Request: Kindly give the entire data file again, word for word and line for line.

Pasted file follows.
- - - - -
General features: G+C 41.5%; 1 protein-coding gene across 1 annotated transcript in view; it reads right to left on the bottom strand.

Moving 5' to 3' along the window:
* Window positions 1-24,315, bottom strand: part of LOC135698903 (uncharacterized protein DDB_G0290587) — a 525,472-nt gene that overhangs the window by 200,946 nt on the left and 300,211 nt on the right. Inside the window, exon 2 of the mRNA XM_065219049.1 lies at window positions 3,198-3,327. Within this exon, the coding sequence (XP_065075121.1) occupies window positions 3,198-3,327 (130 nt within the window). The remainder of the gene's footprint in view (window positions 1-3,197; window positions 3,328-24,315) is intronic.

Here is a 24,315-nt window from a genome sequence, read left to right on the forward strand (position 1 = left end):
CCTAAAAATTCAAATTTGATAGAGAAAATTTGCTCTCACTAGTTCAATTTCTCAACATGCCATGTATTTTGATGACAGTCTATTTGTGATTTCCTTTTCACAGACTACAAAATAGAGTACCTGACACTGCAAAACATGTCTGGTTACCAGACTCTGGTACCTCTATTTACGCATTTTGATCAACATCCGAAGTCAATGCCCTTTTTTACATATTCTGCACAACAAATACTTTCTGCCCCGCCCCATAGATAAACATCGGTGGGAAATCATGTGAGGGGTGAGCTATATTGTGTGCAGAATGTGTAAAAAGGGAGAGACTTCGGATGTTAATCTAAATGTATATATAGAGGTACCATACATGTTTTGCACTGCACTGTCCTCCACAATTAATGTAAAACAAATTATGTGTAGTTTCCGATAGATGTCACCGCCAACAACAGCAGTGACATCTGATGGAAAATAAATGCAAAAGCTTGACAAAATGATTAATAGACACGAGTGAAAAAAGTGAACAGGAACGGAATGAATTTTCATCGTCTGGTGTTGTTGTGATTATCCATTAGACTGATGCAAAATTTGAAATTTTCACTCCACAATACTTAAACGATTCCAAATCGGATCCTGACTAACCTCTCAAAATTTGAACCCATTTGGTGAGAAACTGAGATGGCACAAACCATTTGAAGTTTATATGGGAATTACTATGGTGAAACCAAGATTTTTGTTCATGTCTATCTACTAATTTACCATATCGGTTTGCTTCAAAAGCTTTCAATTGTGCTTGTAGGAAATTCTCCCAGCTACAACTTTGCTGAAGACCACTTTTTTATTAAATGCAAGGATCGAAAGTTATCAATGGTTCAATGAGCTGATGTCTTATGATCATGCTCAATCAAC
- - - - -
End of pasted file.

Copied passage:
General features: G+C 41.5%; 1 protein-coding gene across 1 annotated transcript in view; it reads right to left on the bottom strand.

Moving 5' to 3' along the window:
* Window positions 1-24,315, bottom strand: part of LOC135698903 (uncharacterized protein DDB_G0290587) — a 525,472-nt gene that overhangs the window by 200,946 nt on the left and 300,211 nt on the right. Inside the window, exon 2 of the mRNA XM_065219049.1 lies at window positions 3,198-3,327. Within this exon, the coding sequence (XP_065075121.1) occupies window positions 3,198-3,327 (130 nt within the window). The remainder of the gene's footprint in view (window positions 1-3,197; window positions 3,328-24,315) is intronic.

Here is a 24,315-nt window from a genome sequence, read left to right on the forward strand (position 1 = left end):
CCTAAAAATTCAAATTTGATAGAGAAAATTTGCTCTCACTAGTTCAATTTCTCAACATGCCATGTATTTTGATGACAGTCTATTTGTGATTTCCTTTTCACAGACTACAAAATAGAGTACCTGACACTGCAAAACATGTCTGGTTACCAGACTCTGGTACCTCTATTTACGCATTTTGATCAACATCCGAAGTCAATGCCCTTTTTTACATATTCTGCACAACAAATACTTTCTGCCCCGCCCCATAGATAAACATCGGTGGGAAATCATGTGAGGGGTGAGCTATATTGTGTGCAGAATGTGTAAAAAGGGAGAGACTTCGGATGTTAATCTAAATGTATATATAGAGGTACCATACATGTTTTGCACTGCACTGTCCTCCACAATTAATGTAAAACAAATTATGTGTAGTTTCCGATAGATGTCACCGCCAACAACAGCAGTGACATCTGATGGAAAATAAATGCAAAAGCTTGACAAAATGATTAATAGACACGAGTGAAAAAAGTGAACAGGAACGGAATGAATTTTCATCGTCTGGTGTTGTTGTGATTATCCATTAGACTGATGCAAAATTTGAAATTTTCACTCCACAATACTTAAACGATTCCAAATCGGATCCTGACTAACCTCTCAAAATTTGAACCCATTTGGTGAGAAACTGAGATGGCACAAACCATTTGAAGTTTATATGGGAATTACTATGGTGAAACCAAGATTTTTGTTCATGTCTATCTACTAATTTACCATATCGGTTTGCTTCAAAAGCTTTCAATTGTGCTTGTAGGAAATTCTCCCAGCTACAACTTTGCTGAAGACCACTTTTTTATTAAATGCAAGGATCGAAAGTTATCAATGGTTCAATGAGCTGATGTCTTATGATCATGCTCAATCAAC